It also sets the stage for a "family values"-centric platform in which, well, "the family" is held up as the best possible social ideal, with "the family" being a traditional unit with a mother and a father (so, no same-sex couples, because your mother can't weep if you have two dads) and children (your weeping doesn't count if you're a woman who has decided not to procreate). The implicit ageism of her comments also makes it clear that such a family is one in which children obey their elders no matter how wrong those elders might be.

And there is nothing more patriarchal than holding up the ideal of a weeping mother as a particular cog in a family unit, a complementary 'emotional' component (note all the "weeping") to the idealized quiet, hardworking father. This sets up women as primarily emotional beings, whose emotions only count if they are mothers. And of course, they have to play a certain role as mothers because they are 'emotional' - this 'traditional family' isn't one with a sensitive dad or a breadwinning mom or anything newfangled or liberal like that. Nobody else's emotions count at all, least of all the children who might be perfectly upstanding young adults who might want to attend Megaport just because it's fun.

In short, everything the younger generation doesn't want Taiwan to be, but their parents and grandparents still insist on.

What is more patriarchal than that?

Monday, September 23, 2019

Let's keep highlighting women in Asian pro-democracy activism

Denise Ho at the US Capitol 2019
Denise Ho (Wikimedia Commons)

I'd like to start by saying that this is not a complaining post. I actually have something positive to say, so let's get the negative stuff out of the way first.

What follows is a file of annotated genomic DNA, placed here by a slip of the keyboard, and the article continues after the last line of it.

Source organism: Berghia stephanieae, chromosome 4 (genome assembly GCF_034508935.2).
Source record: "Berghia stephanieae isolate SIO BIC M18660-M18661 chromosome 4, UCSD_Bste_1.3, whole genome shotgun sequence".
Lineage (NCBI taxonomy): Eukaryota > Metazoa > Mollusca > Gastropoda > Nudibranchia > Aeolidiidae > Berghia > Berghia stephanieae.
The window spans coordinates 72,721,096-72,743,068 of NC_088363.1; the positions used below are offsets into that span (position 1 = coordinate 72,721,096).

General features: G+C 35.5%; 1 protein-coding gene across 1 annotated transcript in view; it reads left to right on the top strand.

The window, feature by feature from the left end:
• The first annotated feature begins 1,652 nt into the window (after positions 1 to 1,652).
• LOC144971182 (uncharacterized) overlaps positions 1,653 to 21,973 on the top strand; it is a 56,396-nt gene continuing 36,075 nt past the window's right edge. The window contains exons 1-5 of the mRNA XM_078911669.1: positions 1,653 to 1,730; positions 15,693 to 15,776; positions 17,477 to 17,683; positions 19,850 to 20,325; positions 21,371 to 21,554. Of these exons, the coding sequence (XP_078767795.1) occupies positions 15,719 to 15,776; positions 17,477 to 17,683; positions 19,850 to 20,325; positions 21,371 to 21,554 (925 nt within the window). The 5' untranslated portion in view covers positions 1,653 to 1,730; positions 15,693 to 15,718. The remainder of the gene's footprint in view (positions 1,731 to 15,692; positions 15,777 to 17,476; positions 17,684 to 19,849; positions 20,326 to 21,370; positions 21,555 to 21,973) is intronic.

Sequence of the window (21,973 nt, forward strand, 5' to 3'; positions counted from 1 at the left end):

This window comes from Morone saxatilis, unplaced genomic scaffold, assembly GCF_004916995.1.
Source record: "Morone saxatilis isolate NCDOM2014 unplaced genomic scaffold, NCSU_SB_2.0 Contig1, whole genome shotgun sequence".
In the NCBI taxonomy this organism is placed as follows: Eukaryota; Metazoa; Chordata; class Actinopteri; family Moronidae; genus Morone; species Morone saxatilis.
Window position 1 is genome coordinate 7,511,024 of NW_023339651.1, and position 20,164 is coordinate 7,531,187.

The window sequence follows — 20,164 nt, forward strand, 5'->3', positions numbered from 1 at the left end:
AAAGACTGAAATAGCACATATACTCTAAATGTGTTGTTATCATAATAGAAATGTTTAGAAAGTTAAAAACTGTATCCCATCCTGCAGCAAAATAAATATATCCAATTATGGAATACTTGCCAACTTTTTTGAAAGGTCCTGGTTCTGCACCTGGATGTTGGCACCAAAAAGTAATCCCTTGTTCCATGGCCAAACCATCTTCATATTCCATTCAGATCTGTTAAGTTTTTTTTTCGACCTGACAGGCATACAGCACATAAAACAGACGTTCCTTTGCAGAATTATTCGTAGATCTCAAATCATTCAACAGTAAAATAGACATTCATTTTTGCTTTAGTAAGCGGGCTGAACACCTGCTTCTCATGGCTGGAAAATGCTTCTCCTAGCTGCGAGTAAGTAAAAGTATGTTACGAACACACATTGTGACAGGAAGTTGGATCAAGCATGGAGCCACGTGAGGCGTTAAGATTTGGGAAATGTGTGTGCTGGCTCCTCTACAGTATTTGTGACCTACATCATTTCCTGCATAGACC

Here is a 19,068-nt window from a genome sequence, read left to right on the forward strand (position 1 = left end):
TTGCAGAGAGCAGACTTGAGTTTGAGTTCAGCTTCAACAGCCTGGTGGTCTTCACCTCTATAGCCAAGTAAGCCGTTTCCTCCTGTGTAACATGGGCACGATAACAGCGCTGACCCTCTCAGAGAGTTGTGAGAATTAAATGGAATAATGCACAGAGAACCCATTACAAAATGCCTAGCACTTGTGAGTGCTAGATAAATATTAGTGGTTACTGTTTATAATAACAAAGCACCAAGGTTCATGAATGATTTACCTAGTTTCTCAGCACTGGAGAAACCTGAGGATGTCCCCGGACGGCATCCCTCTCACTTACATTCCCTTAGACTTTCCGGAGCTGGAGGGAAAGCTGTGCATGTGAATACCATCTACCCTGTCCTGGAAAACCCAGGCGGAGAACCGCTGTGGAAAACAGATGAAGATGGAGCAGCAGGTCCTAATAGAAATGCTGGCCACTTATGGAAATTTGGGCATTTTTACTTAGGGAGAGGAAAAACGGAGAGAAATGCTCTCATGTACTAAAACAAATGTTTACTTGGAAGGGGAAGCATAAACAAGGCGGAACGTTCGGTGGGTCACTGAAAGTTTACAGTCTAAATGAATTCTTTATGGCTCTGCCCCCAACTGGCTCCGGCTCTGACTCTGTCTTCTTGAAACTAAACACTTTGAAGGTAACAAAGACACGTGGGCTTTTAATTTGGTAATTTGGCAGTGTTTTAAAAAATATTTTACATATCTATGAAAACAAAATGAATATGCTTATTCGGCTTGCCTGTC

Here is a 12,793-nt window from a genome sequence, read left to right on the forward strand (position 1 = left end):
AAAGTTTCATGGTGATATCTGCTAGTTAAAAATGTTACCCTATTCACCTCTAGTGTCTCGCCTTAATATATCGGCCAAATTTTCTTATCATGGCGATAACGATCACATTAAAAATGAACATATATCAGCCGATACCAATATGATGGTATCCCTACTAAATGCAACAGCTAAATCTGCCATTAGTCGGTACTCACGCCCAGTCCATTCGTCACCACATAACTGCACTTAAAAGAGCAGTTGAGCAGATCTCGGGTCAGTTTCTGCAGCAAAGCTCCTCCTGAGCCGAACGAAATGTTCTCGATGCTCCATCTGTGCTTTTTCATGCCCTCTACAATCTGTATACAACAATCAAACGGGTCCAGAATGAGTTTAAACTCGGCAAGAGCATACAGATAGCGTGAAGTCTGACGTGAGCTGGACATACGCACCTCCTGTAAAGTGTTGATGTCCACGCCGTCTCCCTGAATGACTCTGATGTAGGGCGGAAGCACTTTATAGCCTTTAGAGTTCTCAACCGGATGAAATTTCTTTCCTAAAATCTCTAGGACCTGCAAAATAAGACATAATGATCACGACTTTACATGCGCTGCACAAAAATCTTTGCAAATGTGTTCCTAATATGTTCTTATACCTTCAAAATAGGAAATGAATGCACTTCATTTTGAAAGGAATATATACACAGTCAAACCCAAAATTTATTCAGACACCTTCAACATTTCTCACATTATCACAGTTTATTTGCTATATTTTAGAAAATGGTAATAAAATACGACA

Back in 2017, the New Power Party held a forum with Hong Kong activists Joshua Wong and Nathan Law. The event itself was kind of forgettable, although I suppose it was important to demonstrate that activists from Taiwan and Hong Kong do have strong ties. You may remember that they were attacked at the airport by pro-China people of dubious affiliation when they arrived.

For something that wasn't too memorable, this event sticks in my head for an unrelated reason: the whole thing was a massive sausage fest, and no-one seemed to notice, at least not publicly.

Source: New Power Party 

No, really: 

Source: New Power Party Facebook page

Seriously, did you guys serve ketchup and mustard at that absolute hot dog stand of an event? Did you really (unintentionally, I'm sure) shove the one unsmiling woman off to the side?

This was just one event that I happen to remember for this reason, but it's indicative of a trend.

This, to me, looked a lot like the male-dominated social movements of 2014: in Hong Kong, the leaders who emerged from the Umbrella Movement were the aforementioned Wong and Law. From the Sunflowers, if you're not someone who closely follows this corner of Taiwanese politics, can you name any prominent figures beyond Lin Fei-fan, Chen Wei-ting and Huang Kuo-chang? Of course women were involved and some did play prominent roles, including going on to political involvement, but the media and general public seem to have mostly forgotten about them.

I've thought, over these years, that this was a two-pronged (heh) problem. The first is unintentional but deeply problematic: that long-forgotten 2017 event that nobody questioned as being exceedingly male made it quite clear that few involved in these movements was actively invested in encouraging more gender-balanced participation. Few were pointing out that sausage-festiness of it all or paying attention to disproportionate and unfair media representation (though some did - New Bloom is good at consistently drawing attention to this issue), and fewer were trying to make it right. Nobody was reaching out to women who wanted to get involved. It wasn't malicious, but it had the effect, combined with the public's tendency to listen to male voices over female ones, of making it seem like a bit of a boys' club.